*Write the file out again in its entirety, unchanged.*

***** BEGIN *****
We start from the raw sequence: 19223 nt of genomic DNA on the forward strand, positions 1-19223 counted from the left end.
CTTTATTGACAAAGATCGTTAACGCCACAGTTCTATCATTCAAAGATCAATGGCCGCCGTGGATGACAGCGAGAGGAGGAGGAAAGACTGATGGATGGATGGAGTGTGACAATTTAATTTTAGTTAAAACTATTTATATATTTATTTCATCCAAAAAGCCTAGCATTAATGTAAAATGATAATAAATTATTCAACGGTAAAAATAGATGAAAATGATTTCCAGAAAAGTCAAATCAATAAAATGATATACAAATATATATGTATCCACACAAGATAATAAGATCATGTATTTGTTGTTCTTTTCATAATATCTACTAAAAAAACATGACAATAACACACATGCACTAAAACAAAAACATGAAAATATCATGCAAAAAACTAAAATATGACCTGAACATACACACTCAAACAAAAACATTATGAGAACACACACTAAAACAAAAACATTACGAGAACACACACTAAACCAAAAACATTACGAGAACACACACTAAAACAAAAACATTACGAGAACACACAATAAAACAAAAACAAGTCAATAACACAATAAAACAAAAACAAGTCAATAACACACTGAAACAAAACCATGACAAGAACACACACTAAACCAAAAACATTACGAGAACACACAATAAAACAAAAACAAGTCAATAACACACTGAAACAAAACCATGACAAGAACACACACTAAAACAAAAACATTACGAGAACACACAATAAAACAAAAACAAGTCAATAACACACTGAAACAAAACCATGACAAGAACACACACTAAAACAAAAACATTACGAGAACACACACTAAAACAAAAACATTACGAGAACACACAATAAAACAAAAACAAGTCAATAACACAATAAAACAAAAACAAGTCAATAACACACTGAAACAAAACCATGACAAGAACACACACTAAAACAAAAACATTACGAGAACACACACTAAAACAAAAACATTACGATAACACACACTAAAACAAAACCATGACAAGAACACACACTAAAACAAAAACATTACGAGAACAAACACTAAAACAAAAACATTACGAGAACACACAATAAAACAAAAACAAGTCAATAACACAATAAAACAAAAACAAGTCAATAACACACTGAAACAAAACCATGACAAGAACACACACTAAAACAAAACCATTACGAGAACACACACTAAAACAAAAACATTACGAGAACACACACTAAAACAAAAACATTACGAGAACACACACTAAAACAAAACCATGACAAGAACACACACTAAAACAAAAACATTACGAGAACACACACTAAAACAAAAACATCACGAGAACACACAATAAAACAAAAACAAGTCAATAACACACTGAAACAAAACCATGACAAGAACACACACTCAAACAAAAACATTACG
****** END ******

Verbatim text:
We start from the raw sequence: 19223 nt of genomic DNA on the forward strand, positions 1-19223 counted from the left end.
CTTTATTGACAAAGATCGTTAACGCCACAGTTCTATCATTCAAAGATCAATGGCCGCCGTGGATGACAGCGAGAGGAGGAGGAAAGACTGATGGATGGATGGAGTGTGACAATTTAATTTTAGTTAAAACTATTTATATATTTATTTCATCCAAAAAGCCTAGCATTAATGTAAAATGATAATAAATTATTCAACGGTAAAAATAGATGAAAATGATTTCCAGAAAAGTCAAATCAATAAAATGATATACAAATATATATGTATCCACACAAGATAATAAGATCATGTATTTGTTGTTCTTTTCATAATATCTACTAAAAAAACATGACAATAACACACATGCACTAAAACAAAAACATGAAAATATCATGCAAAAAACTAAAATATGACCTGAACATACACACTCAAACAAAAACATTATGAGAACACACACTAAAACAAAAACATTACGAGAACACACACTAAACCAAAAACATTACGAGAACACACACTAAAACAAAAACATTACGAGAACACACAATAAAACAAAAACAAGTCAATAACACAATAAAACAAAAACAAGTCAATAACACACTGAAACAAAACCATGACAAGAACACACACTAAACCAAAAACATTACGAGAACACACAATAAAACAAAAACAAGTCAATAACACACTGAAACAAAACCATGACAAGAACACACACTAAAACAAAAACATTACGAGAACACACAATAAAACAAAAACAAGTCAATAACACACTGAAACAAAACCATGACAAGAACACACACTAAAACAAAAACATTACGAGAACACACACTAAAACAAAAACATTACGAGAACACACAATAAAACAAAAACAAGTCAATAACACAATAAAACAAAAACAAGTCAATAACACACTGAAACAAAACCATGACAAGAACACACACTAAAACAAAAACATTACGAGAACACACACTAAAACAAAAACATTACGATAACACACACTAAAACAAAACCATGACAAGAACACACACTAAAACAAAAACATTACGAGAACAAACACTAAAACAAAAACATTACGAGAACACACAATAAAACAAAAACAAGTCAATAACACAATAAAACAAAAACAAGTCAATAACACACTGAAACAAAACCATGACAAGAACACACACTAAAACAAAACCATTACGAGAACACACACTAAAACAAAAACATTACGAGAACACACACTAAAACAAAAACATTACGAGAACACACACTAAAACAAAACCATGACAAGAACACACACTAAAACAAAAACATTACGAGAACACACACTAAAACAAAAACATCACGAGAACACACAATAAAACAAAAACAAGTCAATAACACACTGAAACAAAACCATGACAAGAACACACACTCAAACAAAAACATTACG